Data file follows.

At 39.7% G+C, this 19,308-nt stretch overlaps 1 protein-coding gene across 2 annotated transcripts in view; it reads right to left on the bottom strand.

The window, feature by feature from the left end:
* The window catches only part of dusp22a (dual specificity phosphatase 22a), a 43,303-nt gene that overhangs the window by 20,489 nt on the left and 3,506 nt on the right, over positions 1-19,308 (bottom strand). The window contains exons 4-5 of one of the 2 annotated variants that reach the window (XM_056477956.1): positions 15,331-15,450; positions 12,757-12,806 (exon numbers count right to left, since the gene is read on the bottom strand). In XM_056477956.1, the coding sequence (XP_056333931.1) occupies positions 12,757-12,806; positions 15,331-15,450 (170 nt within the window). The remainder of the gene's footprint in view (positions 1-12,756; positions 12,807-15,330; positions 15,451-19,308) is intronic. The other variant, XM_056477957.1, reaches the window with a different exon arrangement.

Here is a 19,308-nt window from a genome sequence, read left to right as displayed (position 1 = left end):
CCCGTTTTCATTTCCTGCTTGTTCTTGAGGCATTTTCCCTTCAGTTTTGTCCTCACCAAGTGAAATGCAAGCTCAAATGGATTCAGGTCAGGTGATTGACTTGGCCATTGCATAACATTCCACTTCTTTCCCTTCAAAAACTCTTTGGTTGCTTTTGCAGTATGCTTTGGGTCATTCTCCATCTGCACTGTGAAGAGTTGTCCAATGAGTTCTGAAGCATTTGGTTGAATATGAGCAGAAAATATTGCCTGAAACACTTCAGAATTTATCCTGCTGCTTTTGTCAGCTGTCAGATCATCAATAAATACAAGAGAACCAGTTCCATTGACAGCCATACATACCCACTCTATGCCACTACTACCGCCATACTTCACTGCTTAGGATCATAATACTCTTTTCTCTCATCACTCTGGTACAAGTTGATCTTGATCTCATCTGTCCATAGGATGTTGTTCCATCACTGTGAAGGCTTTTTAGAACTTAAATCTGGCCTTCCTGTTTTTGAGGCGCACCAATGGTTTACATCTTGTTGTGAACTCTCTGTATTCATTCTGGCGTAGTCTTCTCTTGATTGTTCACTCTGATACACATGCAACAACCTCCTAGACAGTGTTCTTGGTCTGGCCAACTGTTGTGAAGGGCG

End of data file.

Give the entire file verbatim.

At 39.7% G+C, this 19,308-nt stretch overlaps 1 protein-coding gene across 2 annotated transcripts in view; it reads right to left on the bottom strand.

The window, feature by feature from the left end:
* The window catches only part of dusp22a (dual specificity phosphatase 22a), a 43,303-nt gene that overhangs the window by 20,489 nt on the left and 3,506 nt on the right, over positions 1-19,308 (bottom strand). The window contains exons 4-5 of one of the 2 annotated variants that reach the window (XM_056477956.1): positions 15,331-15,450; positions 12,757-12,806 (exon numbers count right to left, since the gene is read on the bottom strand). In XM_056477956.1, the coding sequence (XP_056333931.1) occupies positions 12,757-12,806; positions 15,331-15,450 (170 nt within the window). The remainder of the gene's footprint in view (positions 1-12,756; positions 12,807-15,330; positions 15,451-19,308) is intronic. The other variant, XM_056477957.1, reaches the window with a different exon arrangement.

Here is a 19,308-nt window from a genome sequence, read left to right as displayed (position 1 = left end):
CCCGTTTTCATTTCCTGCTTGTTCTTGAGGCATTTTCCCTTCAGTTTTGTCCTCACCAAGTGAAATGCAAGCTCAAATGGATTCAGGTCAGGTGATTGACTTGGCCATTGCATAACATTCCACTTCTTTCCCTTCAAAAACTCTTTGGTTGCTTTTGCAGTATGCTTTGGGTCATTCTCCATCTGCACTGTGAAGAGTTGTCCAATGAGTTCTGAAGCATTTGGTTGAATATGAGCAGAAAATATTGCCTGAAACACTTCAGAATTTATCCTGCTGCTTTTGTCAGCTGTCAGATCATCAATAAATACAAGAGAACCAGTTCCATTGACAGCCATACATACCCACTCTATGCCACTACTACCGCCATACTTCACTGCTTAGGATCATAATACTCTTTTCTCTCATCACTCTGGTACAAGTTGATCTTGATCTCATCTGTCCATAGGATGTTGTTCCATCACTGTGAAGGCTTTTTAGAACTTAAATCTGGCCTTCCTGTTTTTGAGGCGCACCAATGGTTTACATCTTGTTGTGAACTCTCTGTATTCATTCTGGCGTAGTCTTCTCTTGATTGTTCACTCTGATACACATGCAACAACCTCCTAGACAGTGTTCTTGGTCTGGCCAACTGTTGTGAAGGGCG